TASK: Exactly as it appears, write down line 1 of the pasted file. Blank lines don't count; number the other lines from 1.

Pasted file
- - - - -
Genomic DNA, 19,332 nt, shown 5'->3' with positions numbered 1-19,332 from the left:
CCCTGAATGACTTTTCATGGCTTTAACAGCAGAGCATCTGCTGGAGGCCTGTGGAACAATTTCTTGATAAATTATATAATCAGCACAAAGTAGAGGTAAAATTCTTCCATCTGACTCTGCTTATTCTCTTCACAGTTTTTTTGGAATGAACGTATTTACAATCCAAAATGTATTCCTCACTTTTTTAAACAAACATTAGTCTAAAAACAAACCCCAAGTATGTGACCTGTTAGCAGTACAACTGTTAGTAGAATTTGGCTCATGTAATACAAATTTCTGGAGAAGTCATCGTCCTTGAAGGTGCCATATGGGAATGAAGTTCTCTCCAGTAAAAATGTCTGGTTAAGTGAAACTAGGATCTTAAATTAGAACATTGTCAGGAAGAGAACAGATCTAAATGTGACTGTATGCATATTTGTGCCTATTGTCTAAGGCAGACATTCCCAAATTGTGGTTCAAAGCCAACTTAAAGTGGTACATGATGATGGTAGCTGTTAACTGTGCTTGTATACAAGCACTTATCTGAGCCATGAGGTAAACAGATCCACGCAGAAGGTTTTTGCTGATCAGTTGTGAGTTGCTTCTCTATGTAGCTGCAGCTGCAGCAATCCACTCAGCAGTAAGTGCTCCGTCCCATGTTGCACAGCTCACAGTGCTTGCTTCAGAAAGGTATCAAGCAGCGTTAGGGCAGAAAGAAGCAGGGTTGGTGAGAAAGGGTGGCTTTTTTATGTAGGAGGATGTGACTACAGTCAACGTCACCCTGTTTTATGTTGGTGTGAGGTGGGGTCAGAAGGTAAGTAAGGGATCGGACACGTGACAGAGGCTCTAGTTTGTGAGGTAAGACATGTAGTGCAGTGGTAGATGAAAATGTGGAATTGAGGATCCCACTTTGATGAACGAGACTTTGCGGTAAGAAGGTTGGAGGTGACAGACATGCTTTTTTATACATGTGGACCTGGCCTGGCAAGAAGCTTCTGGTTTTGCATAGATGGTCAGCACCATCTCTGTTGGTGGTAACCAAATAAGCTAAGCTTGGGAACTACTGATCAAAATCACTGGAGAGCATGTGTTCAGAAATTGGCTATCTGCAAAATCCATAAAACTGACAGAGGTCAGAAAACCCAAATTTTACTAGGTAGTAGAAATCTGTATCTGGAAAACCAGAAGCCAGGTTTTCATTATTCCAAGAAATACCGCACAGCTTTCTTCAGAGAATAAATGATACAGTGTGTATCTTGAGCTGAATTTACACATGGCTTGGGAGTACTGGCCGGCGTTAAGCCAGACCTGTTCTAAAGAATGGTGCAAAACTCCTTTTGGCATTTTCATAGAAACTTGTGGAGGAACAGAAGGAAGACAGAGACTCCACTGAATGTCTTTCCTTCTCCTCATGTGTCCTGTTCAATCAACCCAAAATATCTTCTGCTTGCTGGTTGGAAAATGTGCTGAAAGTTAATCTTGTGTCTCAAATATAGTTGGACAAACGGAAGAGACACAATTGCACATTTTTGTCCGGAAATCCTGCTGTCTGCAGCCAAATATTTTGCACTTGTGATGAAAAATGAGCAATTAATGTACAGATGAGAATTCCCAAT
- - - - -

Genomic DNA, 19,332 nt, shown 5'->3' with positions numbered 1-19,332 from the left: